Thursday, 2 May 2013

Why not today?

"On a political level, the serial began with Harold Wilson's election campaign of 1964, and it was finally scheduled to be broadcast at a time when the country was once again poised to restore an idealistic, revitalised Labour party to power.

The cycle of positivty leading to seemingly inevitable cynicism may be Flannery's way of predicting the ultimate demise of traditional idealology as the driving force of British politics. This is an assumption that would have seemed unthinkable when the play was originally written, but now seems a realistic possibility in light of 13 years of New Labour and a Conservative/Liberal Democrat coalition.

In 1996 Flannery admitted he would be voting for Tony Blair's New Labour in the forthcoming election. "I'd love to believe that a New Labour victory would start a clean-up in politics, but I'm afraid they'll be trapped by the very institutions that support them."

The lasting message of Flannery's serial is, however, clear and positive: betrayals by our institutions and politicians may be inevitable, but the society built on friendship surpasses and transcends them all."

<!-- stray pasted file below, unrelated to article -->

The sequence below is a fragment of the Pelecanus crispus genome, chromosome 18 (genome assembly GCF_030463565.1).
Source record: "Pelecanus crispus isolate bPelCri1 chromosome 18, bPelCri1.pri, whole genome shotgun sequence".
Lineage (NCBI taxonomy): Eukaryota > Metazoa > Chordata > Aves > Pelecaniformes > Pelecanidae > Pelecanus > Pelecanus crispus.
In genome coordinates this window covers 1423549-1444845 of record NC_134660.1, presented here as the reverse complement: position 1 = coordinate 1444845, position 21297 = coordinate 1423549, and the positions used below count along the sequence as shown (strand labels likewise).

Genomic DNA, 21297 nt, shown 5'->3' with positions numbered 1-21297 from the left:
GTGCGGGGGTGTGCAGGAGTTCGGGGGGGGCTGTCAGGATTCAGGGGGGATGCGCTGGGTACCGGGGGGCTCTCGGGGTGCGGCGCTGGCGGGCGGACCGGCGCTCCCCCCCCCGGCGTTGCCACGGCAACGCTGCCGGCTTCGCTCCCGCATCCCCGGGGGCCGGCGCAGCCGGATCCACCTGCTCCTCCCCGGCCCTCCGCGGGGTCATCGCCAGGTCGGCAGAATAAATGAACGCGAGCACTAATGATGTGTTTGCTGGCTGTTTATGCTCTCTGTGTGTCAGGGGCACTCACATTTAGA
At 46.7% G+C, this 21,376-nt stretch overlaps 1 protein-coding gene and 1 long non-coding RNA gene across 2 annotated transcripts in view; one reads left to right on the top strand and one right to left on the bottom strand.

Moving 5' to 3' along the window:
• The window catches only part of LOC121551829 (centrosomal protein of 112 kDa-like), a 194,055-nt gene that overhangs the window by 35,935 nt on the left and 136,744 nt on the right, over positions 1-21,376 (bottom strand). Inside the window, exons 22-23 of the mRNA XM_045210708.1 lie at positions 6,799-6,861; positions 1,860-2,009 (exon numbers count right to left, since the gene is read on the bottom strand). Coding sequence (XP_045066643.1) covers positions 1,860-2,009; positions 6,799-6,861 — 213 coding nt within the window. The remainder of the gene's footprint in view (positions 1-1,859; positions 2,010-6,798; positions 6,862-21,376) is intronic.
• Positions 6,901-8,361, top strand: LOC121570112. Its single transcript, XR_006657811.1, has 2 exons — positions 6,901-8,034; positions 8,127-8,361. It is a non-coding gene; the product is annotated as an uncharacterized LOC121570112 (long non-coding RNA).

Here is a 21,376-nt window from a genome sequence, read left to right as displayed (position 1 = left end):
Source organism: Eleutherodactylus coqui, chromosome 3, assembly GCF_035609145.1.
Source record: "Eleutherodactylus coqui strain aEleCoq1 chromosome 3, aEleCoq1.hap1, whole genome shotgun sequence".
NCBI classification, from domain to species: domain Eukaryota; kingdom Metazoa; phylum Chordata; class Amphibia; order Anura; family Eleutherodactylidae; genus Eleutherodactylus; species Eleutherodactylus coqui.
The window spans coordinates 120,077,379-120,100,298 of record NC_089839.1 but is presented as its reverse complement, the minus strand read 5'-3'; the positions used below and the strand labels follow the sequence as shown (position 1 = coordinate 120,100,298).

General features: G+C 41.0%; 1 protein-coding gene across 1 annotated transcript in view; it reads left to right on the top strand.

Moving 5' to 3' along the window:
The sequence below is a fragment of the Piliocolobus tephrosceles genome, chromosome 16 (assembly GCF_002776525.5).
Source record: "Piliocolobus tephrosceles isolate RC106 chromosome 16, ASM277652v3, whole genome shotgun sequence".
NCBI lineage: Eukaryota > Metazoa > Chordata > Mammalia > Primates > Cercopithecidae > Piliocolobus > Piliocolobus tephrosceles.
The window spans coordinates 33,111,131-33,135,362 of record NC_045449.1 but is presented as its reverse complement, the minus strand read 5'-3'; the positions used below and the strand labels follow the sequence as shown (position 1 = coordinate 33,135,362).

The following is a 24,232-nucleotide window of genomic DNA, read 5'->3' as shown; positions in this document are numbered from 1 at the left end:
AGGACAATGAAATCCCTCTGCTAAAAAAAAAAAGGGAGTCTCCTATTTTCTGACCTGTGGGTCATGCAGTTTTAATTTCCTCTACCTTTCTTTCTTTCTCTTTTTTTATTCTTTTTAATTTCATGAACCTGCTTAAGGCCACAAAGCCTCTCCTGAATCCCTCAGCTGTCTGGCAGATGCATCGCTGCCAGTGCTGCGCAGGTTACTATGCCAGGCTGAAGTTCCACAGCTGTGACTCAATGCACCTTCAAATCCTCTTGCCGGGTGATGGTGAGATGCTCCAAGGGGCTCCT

Marcus Hearn, Our Friends in the North: Viewers' Notes


Phil Knight said...

The pattern seems to be:

i)The Tories experiment with a deviant ideology.

ii)Then Labour cement it in.

This is why, unfashionably, I hate Labour WAY more than I hate the Tories.

Paul Hebron said...

What's the consensus on why the left lost it in the 1970s?

OFINTN though the characters of Austin Donoghue and Nicky suggest it was corruption and radical-induced factionalism up against Tories who, though divided, were all going in the same direction and saying the same things.

Anything else?

Phil Knight said...

Well, my take is that they didn't articulate a vision of the future that most people could connect to, and condense it into a series of easily digested narratives and symbols. It's the same problem today - all the Left wants to do is project the Right as "evil".

Christianity again really, innit?

Paul Hebron said...

If the left disappeared tomorrow, would anyone notice?